From the Series
Global Grad Carina Bonse presented ‘Sii’ (Swimming in it), a simple and effective way to screen bodies of water for E.coli, especially when wind, currents, stormwater runoff and other elemental forces prevent raw sewerage from being swept far enough out to sea.
Kamila Izykowicz, another Global Grad, extended design to the senses with aroma-infused jewellery matched to the phases of a woman’s menstrual cycle.
“Chicken is the biggest immigrant in the world,” said Koen Vanmechelen, who explained how his long-running Cosmopolitan Chicken Project is as much about chickens as it is about identity, globalisation and diversity. He shared the stage with Chido Govera,who described how, as an orphan, she learned to farm mushrooms first to support herself, and then translated that skill to empower her home community and the continent.
Two photographers each showed work that attempts to redress imbalances in representation. In a world that condones rape culture and encourages women to “learn the art of silence,” Thandiwe Msebenzi centres female experiences in her photography, exploring spaces of safety and privacy and celebrating female agency, power and resistance. Osborne Macharia introduced the audience to a stunning Afrofuturist series Magadi, which imagines a group of former female circumcisers who abandoned their former practice to educate young girls escaping early marriage in the art of fashion.
Ekene Ijeoma and Luis von Ahn both used their time on stage to consider the dynamics between humanity and technology. As a creative and a technologist, Ijeoma constantly attempts to bridge the gap between his two disciplines, particularly in socially-minded data visualisation projects. He encouraged us to think likes citizens, not just creatives, to use data to educate and to make conservation pieces, not just masterpieces.
Von Ahn, the man behind CAPTCHA, first apologised for inventing it before describing how he improved on the technology to make reCAPTCHA, which certifies our humanness in online transactions while simultaneously helping to digitise books scanned into the Internet Archive. After retiring “for two weeks,” Von Ahn went on to create Duolingo, the world’s most popular platform for language learning, and a tool for social equality through online education.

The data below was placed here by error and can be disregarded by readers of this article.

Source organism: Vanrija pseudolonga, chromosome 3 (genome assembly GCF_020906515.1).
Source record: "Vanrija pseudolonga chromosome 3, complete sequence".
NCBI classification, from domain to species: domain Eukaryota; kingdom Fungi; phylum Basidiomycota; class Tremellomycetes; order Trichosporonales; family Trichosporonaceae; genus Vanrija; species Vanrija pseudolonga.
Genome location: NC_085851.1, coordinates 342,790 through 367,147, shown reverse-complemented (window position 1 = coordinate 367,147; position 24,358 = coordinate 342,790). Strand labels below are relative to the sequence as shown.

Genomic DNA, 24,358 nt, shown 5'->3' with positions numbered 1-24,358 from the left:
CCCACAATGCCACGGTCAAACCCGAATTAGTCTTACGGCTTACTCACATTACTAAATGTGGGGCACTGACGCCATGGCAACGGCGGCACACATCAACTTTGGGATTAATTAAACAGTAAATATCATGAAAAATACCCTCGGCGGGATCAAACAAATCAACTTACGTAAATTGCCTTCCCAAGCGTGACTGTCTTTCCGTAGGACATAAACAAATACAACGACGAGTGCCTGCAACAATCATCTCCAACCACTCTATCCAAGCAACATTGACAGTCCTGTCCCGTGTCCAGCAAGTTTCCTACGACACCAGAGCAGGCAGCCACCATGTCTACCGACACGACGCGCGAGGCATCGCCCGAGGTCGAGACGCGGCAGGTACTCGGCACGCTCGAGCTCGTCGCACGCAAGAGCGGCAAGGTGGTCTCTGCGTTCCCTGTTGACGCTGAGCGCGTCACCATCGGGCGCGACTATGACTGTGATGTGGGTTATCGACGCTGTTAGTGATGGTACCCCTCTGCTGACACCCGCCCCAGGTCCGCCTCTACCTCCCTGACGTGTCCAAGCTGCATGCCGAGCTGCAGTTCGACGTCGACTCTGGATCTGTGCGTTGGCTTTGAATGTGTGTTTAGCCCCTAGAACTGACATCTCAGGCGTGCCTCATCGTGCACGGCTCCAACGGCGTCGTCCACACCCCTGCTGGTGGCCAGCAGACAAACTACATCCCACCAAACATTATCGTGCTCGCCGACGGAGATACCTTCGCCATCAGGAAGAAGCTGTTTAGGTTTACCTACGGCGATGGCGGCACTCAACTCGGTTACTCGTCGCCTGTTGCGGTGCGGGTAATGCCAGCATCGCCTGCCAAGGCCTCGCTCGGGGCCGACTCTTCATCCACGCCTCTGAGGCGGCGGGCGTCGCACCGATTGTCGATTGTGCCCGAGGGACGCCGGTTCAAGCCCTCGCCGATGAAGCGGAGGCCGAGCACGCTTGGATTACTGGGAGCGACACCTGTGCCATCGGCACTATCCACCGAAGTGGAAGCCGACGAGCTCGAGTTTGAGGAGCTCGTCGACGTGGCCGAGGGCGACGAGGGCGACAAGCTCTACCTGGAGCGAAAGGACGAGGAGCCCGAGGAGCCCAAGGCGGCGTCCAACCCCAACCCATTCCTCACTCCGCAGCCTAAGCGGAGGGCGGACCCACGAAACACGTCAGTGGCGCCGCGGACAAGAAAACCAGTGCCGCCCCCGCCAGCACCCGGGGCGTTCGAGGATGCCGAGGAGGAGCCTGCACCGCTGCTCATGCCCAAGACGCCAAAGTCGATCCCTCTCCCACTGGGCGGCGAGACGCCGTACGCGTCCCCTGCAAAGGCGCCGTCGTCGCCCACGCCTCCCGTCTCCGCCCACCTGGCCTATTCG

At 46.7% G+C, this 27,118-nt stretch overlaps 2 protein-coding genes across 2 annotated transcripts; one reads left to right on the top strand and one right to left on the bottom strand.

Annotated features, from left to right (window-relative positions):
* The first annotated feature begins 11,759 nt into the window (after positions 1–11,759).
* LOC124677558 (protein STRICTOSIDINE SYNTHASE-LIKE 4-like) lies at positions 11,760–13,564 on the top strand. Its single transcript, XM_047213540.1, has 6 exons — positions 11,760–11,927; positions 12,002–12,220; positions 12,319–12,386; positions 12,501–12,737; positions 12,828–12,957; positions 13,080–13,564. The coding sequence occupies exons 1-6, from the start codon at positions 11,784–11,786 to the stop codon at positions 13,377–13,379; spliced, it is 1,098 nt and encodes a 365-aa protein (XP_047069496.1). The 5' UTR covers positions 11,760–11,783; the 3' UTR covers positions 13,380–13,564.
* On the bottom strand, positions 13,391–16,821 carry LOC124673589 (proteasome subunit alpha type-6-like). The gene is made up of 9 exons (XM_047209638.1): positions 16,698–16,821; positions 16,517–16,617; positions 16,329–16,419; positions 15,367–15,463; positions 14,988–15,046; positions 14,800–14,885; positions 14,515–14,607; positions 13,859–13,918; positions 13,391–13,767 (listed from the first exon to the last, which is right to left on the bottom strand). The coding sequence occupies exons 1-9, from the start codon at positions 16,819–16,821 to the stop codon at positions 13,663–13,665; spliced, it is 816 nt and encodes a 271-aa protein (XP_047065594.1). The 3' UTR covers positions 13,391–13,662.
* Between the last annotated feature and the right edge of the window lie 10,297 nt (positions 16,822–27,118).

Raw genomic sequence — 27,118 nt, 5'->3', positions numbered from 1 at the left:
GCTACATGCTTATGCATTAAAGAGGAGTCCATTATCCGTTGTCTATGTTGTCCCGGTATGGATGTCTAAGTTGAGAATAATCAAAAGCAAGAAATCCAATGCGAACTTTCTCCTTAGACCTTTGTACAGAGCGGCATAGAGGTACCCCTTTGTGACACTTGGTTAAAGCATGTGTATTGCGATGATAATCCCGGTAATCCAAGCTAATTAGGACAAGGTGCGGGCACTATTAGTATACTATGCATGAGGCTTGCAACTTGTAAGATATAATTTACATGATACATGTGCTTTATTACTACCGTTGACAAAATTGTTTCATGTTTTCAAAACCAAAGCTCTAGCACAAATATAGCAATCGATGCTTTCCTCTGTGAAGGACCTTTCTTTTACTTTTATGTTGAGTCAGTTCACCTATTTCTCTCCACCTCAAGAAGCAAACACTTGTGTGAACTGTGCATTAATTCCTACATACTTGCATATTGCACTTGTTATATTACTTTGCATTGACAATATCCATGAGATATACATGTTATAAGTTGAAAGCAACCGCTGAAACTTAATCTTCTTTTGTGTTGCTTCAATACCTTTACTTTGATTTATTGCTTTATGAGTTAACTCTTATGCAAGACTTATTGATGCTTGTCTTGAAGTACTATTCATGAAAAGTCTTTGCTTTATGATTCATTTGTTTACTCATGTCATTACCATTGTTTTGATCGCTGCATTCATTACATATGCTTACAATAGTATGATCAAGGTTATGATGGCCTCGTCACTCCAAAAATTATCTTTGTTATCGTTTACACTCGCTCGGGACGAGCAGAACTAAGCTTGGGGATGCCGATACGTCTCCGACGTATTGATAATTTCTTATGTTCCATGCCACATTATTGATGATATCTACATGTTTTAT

And graphic designer Brian Collins argued passionately for design as kindness, or, as he put it, “maximum fucking love.” In an era of massive convergence and where “design has become money,” he warning that strategy and creativity may constantly be in search of each other, but we all must do more to protect creativity becoming overwhelmed by economic incentives. For Collins, the role of the designer is the role of a good host, anticipating the needs and responding with care and love. Because designers are not making the future, they are in competition with it, and the best way to do that is through an intense love of what we do and who we do it for.
As well as echoing themes from Wednesday and Thursday, Friday’s performances were also about chaos, doubt and the exploration of speculative futures.
Bounding onstage in an astronaut’s jumpsuit, the Nelly Ben Hayoun deployed her trademark ‘total bombardment’ technique as she presented her latest project, ‘The Life, the Sea and the Space Viking’. Both a space odyssey and a viking saga, the work merges the fields of astrobiology, terraforming and research of extremophiles as it prepares to document a submersible expedition 11km under the sea to uncover our ‘biological archeology’. Known as the Willy Wonka of design and science, Ben Hayoun uses chaos, curiosity and unbridled joy as a method of public engagement, to bring people as close to the experiences as possible.
Finally, Tea Uglow made a compelling case for doubt as the most interesting part of being alive, and one of the most powerful drivers of our creativity. As Creative Director of Google’s Creative Lab in Sydney, she gets artists and philosophers to attempt to answer questions currently being addressed by engineers and dot-com startups. Downplaying her work as a designer, Uglow said “I draw things on white boards and no one understand what it is”. But that’s sort of the point. Her job is to step away from our familiar reality, to find the edges and to embrace the ‘maybes’ and ‘what ifs’ of life. For example, she answered the question “Is a book only a book because it is bound with a spine?” by creating Google’s Editions at Play an experiment in digital culture that reimagines digital books with qualities that don’t, and could never, exist in print publishing.
And all this before the improv hip hop fivesome Freestyle Love Supreme took the stage. For the final time that week, they reshuffled the day’s events into a freestyle rap that, much like the other speakers on Friday, leaned into chaos and doubt and turned it into something meaningful, spontaneous and joyful.